In this four-part series, we’ve looked at how the internet has affected the way we experience and enjoy entertainment like books, films and shows. Technological advances in the last few decades have transformed the way we interact with the world. But what does it meant for traditional media?
Most people have probably visited a public library at one time or another. I remember being amazed, as a child, that so much knowledge could be stored in one place, and that I could look at any of it if I liked. Given time, I was even allowed to look at all of it, if that was what I wanted to do.
These days, with the internet available in almost every home and even on almost every phone, it’s easy to take the wealth of information and entertainment at our fingertips for granted. It’s always there, after all, waiting for us to get bored and look it up. Games of “Ooh, What Have I Seen Him In?” – a traditional pastime in my family home – can be over in seconds through the simple application of Wikipedia or IMDb; statistics on the news can be cross-referenced in a matter of minutes; pub quiz hosts have to keep a beady eye out for sneaky Googling. Boredom can instantly be banished if one only takes the time to go onto a TV on-demand site, and you can have a multitude of books transferred to an eReader any time you fancy a good read.
The legality of assorted online archives varies; there are sites which offer illegal links to watch films online, but there are also completely legitimate archives like BBC iPlayer, ITVplayer and the like, where you can stream your favourite shows guilt-free. For films, there are services such as LoveFilm and Netflix, which charge a small fee in exchange for effectively renting you what you want to watch. This can come in very handy if you miss your favourite show on the telly, or have no more room for DVDs on your shelf.
Some archives only offer content for a limited time – BBC iPlayer, for example, tends to keep a programme online for just 7 days so you can catch up on what you’ve recently missed – but others seem determined to make everything they’ve ever shown available forever. The most famous example in the UK, where I hail from, is 4od, the on-demand site of Channel 4 and its associated channels. “Time travel? Don’t need it!” proclaims their advert, before explaining that they hold a vast range of shows online, from those that aired an hour ago to those that haven’t been broadcast since before the internet was even invented. As a result, their output is thought to be the least pirated around – after all, why steal what you’re being legally given?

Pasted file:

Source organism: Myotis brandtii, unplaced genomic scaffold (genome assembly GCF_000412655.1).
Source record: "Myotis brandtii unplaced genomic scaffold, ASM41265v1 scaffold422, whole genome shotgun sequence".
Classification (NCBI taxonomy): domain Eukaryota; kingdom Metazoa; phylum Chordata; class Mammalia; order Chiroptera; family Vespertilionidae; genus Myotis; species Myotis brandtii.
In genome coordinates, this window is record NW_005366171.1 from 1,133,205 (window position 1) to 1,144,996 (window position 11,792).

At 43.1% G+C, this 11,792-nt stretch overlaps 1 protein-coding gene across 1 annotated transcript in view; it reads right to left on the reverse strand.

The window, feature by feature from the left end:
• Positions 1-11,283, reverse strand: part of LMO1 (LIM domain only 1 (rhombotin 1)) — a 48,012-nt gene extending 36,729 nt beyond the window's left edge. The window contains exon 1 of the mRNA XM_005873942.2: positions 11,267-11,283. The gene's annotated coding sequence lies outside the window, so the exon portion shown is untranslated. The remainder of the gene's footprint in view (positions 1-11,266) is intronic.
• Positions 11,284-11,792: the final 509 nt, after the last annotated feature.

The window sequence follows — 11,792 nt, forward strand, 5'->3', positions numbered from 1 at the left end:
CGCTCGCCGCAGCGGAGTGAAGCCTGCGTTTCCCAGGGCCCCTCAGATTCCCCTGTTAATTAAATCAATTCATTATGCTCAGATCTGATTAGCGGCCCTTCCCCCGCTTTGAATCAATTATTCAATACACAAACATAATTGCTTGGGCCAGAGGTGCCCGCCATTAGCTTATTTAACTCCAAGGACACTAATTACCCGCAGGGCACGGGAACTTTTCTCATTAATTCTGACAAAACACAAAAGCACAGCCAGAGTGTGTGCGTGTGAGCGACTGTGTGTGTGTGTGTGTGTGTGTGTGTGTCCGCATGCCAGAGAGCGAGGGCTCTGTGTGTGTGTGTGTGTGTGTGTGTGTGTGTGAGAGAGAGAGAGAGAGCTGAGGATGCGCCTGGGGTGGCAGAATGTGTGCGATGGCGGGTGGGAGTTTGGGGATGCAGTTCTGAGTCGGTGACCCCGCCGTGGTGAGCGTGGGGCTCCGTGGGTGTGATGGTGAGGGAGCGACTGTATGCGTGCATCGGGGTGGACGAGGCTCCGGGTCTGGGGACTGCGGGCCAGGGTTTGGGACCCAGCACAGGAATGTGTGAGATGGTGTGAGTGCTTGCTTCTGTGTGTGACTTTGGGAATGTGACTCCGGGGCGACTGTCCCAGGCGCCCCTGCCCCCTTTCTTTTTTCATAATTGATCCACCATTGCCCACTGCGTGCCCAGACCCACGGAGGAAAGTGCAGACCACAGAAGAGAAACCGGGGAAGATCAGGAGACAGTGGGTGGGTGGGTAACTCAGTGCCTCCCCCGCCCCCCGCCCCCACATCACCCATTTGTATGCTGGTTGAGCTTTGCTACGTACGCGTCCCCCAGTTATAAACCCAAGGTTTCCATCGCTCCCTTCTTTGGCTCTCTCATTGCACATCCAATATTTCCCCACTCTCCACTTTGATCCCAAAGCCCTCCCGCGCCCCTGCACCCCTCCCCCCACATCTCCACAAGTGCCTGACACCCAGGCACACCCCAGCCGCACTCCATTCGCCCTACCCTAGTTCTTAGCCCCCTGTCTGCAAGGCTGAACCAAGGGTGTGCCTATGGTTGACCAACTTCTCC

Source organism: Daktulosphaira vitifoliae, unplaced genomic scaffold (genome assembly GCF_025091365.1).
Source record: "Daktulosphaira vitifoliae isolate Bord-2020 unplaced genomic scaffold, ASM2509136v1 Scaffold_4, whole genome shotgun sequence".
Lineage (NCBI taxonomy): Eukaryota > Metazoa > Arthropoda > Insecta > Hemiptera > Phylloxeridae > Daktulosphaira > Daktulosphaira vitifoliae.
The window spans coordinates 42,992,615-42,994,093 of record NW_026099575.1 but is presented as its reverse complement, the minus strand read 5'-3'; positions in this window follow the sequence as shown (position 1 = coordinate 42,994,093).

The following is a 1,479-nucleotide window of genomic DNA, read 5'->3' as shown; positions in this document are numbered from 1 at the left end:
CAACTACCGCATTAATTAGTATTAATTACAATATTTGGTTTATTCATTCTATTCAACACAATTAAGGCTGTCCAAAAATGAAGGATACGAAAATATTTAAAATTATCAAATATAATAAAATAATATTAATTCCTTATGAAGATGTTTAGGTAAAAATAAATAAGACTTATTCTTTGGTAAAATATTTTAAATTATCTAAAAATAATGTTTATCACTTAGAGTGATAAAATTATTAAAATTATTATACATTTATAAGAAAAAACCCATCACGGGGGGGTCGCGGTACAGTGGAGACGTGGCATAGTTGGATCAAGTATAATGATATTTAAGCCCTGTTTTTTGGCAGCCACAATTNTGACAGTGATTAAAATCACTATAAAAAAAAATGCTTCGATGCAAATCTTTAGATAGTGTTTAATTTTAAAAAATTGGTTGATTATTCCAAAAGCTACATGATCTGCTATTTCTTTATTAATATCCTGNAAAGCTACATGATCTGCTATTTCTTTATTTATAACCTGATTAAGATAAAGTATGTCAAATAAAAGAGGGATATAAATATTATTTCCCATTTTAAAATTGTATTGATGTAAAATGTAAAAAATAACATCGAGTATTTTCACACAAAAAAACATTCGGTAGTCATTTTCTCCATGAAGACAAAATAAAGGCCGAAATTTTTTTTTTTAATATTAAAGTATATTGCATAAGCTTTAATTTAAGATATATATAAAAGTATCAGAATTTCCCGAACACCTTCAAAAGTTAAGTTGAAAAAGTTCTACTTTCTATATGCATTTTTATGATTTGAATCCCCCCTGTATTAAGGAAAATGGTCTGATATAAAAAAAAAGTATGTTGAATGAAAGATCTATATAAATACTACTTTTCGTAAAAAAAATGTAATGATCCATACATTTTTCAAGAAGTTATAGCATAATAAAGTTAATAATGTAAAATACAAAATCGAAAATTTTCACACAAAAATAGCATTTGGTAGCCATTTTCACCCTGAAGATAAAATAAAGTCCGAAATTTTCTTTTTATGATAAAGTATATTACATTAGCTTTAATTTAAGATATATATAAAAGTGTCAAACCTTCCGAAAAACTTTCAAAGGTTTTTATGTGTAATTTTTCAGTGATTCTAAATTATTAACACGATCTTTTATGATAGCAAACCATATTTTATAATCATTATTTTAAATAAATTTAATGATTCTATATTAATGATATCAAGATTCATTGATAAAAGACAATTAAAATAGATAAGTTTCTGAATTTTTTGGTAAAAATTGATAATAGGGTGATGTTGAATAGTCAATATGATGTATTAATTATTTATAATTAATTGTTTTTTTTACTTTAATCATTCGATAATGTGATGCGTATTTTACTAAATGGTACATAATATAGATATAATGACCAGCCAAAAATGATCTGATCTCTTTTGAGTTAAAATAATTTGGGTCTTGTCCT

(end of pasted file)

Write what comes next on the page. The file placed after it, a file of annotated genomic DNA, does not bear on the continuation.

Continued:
Some series aren’t available on DVD; some never will be. It is a sad fact of life that sometimes things don’t make it to a hard-copy format we can have and own for ourselves, like the books that only ever come out on Kindle. Some are simply huge, and collecting all the DVDs would require you to build an extension on your house. Still others are obscure and might turn up in one video rental shop three towns over once in a blue moon, but are otherwise impossible to come by in the part of the world you’re in. So it’s really convenient to be able to find them online without infringing on anyone’s intellectual property rights.
Speaking of the part of the world you’re in – some archives use region blocking to control who can watch the things they put online. For example, I can’t watch NBC’s official videos and clips online, and I’m told that those outside the UK can’t use BBC iPlayer. This is a shame, because I know I’m missing out on some fantastic television. I can see the reasoning behind it – after all, limiting the audience that can freely access your output online means you can try for the TV ratings in all those other countries – but it does seem sad that I can’t just watch Community and my friends overseas can’t watch Lip Service – especially when the people in the relevant countries don’t pay to watch it on the TV any more than they would to watch it online.